Bold "What's The Difference" and "Myths and Misconceptions" sidebars get you to the bottom of every academic field. Read this book and you can talk to anyone about anything, you Ivy League slacker, you!
Beach blanket rating: ***
Maybe not so great on the beach, but at the cocktail hour or after dinner, you will rule any conversation. As in, "Well, I just learned ..."
Ten Little Indians, by Sherman Alexie, Grove Atlantic, $13.00
Sherman Alexie kills. With words. He could be a stand-up comic, a spoken word hipster, a full time Hollywood screenwriter or an Indian lobbyist/provocateur.
Indians is a collection of great short stories, covering the usual Alexie terrain with his exquisite eye for detail and ear for dialogue. His heroes are ordinary, his settings everyday, his storytelling hypnotic.
Looking for themes and metaphors? Try basketball, a Chocolate Thunder vibrator, terrorism, white liberals, motherhood and self-esteem. Alexie weaves his plots around contemporary pop-culture references, the familiar landscapes of McDonalds and natural food grocery stores,
This book was a Publishers Weekly Book of the Year and especially on the West Coast appeared on a dozen best books of the year lists. Read the book, see the movies!
Beach blanket rating:****1/2
Would have been five, except you read it all in one afternoon. Plus, makes you anti-social, because all you want to do is keep reading.
Pattern Recognition, by William Gibson, Berkley, $14.00
Cayce Pollard predicts the buzz. She scouts clubs, the Web, Europe and the Lower East Side, tiny restaurants and sprawling airports. As a "coolhunter," she travels light and communicates spare, precise takes on events and fashions of the day. Her business is intelligence and sometimes it gets dangerous.
Author William Gibson invented cyberpunk. He plays with words, observing pop culture with humor and a curious, almost scientific eye. This is his first book set in the present. It moves quickly, with fresh tension on every page, as Pollard tracks underground video footage, bytes of which appear on the Internet at odd times.
Beach blanket rating: *****
Just out in paperback this spring, this book is peer-to-peer hot. This is the book you'll finish reading and be able to trade with your deck-mate for a pitcher of iced tea.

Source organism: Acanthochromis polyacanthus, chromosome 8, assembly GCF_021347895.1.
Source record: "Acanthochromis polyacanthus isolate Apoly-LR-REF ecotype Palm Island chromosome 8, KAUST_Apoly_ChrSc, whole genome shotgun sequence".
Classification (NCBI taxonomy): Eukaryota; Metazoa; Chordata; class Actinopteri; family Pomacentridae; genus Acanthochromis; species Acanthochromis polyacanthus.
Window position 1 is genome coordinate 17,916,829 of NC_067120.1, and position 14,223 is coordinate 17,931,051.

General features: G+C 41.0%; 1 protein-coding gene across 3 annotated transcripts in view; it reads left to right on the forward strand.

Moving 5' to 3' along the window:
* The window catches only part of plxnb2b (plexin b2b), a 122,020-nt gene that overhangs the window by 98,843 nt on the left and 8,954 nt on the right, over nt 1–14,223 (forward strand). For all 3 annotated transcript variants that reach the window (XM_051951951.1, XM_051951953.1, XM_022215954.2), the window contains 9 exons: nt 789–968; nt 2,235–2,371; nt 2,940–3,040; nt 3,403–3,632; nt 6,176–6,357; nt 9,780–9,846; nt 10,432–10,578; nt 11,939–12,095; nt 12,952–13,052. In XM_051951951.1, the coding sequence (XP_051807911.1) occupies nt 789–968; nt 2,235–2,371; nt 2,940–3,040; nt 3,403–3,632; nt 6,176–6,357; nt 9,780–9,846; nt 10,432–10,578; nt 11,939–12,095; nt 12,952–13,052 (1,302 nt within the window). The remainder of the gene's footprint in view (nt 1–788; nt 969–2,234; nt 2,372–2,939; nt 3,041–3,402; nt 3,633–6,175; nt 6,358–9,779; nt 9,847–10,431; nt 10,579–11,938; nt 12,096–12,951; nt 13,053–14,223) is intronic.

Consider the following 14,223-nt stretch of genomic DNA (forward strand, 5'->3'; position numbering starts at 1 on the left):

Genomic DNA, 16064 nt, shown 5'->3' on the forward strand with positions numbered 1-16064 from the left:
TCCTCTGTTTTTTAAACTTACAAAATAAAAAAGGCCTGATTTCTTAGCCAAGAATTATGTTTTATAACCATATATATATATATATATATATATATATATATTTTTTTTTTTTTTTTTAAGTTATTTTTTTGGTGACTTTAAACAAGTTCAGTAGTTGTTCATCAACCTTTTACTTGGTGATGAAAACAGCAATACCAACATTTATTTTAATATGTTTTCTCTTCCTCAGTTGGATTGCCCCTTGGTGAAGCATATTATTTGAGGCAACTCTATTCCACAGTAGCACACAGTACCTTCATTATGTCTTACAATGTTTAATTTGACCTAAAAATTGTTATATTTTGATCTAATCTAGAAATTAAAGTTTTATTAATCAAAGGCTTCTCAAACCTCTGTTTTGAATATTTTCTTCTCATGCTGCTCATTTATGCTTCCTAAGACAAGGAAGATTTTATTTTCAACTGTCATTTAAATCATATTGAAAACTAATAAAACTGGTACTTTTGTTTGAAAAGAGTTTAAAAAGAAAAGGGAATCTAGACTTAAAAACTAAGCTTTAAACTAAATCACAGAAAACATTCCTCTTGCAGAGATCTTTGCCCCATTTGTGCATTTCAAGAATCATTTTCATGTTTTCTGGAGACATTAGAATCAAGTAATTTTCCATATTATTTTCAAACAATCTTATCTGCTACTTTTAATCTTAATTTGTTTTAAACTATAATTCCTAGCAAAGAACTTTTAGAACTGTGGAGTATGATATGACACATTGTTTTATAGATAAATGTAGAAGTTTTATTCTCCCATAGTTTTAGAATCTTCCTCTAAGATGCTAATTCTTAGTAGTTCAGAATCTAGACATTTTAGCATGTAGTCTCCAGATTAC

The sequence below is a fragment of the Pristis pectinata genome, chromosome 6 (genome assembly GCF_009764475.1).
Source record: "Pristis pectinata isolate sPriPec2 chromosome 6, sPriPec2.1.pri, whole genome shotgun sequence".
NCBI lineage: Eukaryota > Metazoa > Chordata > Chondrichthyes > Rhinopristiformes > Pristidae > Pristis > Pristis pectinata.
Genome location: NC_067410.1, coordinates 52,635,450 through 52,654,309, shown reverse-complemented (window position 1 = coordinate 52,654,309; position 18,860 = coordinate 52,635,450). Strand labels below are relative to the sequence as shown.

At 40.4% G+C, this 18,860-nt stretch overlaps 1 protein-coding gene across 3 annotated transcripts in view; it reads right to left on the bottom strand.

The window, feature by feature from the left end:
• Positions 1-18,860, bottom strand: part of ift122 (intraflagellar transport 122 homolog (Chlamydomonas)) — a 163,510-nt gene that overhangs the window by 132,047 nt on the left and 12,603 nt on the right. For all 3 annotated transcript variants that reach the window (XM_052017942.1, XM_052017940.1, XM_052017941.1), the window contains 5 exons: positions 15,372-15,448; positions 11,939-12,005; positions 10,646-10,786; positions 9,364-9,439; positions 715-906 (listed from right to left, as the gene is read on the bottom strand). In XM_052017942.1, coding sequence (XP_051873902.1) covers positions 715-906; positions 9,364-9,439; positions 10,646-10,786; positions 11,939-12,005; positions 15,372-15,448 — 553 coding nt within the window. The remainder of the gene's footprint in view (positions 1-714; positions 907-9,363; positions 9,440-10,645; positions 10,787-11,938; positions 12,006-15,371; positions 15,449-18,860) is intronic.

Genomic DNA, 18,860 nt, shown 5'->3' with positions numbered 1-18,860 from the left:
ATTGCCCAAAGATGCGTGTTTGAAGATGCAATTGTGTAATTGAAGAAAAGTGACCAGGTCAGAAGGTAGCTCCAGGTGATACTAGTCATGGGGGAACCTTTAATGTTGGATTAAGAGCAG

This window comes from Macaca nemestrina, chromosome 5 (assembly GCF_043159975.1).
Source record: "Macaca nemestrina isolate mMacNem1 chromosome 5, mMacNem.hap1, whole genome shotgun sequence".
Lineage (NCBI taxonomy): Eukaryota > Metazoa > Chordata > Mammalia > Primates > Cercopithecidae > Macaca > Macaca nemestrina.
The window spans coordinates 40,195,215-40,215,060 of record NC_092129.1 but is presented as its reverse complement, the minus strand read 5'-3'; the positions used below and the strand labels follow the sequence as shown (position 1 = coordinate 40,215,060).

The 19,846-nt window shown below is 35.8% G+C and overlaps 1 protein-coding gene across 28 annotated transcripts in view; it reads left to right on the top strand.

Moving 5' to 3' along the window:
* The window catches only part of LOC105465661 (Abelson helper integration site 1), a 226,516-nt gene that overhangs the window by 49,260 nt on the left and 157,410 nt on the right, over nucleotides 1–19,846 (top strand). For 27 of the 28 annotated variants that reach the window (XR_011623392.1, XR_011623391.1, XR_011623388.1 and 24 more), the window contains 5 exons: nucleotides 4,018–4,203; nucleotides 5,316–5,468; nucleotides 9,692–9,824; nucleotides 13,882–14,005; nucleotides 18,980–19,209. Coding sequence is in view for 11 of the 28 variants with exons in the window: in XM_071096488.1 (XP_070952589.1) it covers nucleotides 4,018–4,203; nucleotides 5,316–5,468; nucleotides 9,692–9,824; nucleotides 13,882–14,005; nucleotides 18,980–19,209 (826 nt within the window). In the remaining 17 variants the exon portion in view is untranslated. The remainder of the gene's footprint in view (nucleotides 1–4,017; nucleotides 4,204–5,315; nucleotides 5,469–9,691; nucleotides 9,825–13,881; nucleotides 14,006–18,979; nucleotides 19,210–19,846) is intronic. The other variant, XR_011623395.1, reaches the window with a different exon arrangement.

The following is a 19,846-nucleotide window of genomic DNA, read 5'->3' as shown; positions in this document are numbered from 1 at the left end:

Shadowmancer, by G. P. Taylor, Putnam, $16.99
Beware of the Vicar Obadiah.
The publisher pushed up the domestic release of this young adult fantasy-thriller as the rest of the world clamored for copies. The first book out of England labeled, "the next Harry Potter," that really deserves that tag.
Demonic forces pit good against darkness, and God and his angels battle sorcerers who speak with the dead. Taylor weaves folklore and fear together like a master. And it's his first book; he published the original edition himself, selling them off the back of his motorcycle.
Beach blanket rating: *****
The perfect read-aloud for the whole family. Only in hardback, it will survive a bit of sand; a warning however: leave the lights on.
Disinformation Book of Lists, by Russ Kick, The Disinformation Company, $16.95
You've never seen a book like this. Kick is a digger, an investigative journalist who gets the weirdest stuff, and his thing is suppressed facts and subversive trivia. Chapter headings? How about these: "Feds and Spooks," "War and Peace," "Sex," "Religion," "Movies" and "Pulp Fiction." A total of 89 annotated, footnoted, eye-opening lists. (From "Seven CIA Plots to Kill Castro" to "Nineteen Profanely Named Bands").
Used to annoying the Bush administration, it was Russ Kick--using the Freedom of Information Act--who won recent release (and put them up on the Web) of the stark photographs of the flag-draped caskets of soldiers being returned from Iraq.
Beach Blanket rating: ****
Might be a little too real for a beach "escape," but unique and entertaining. Note: you probably won't find this book at the fishing pier tackle shop.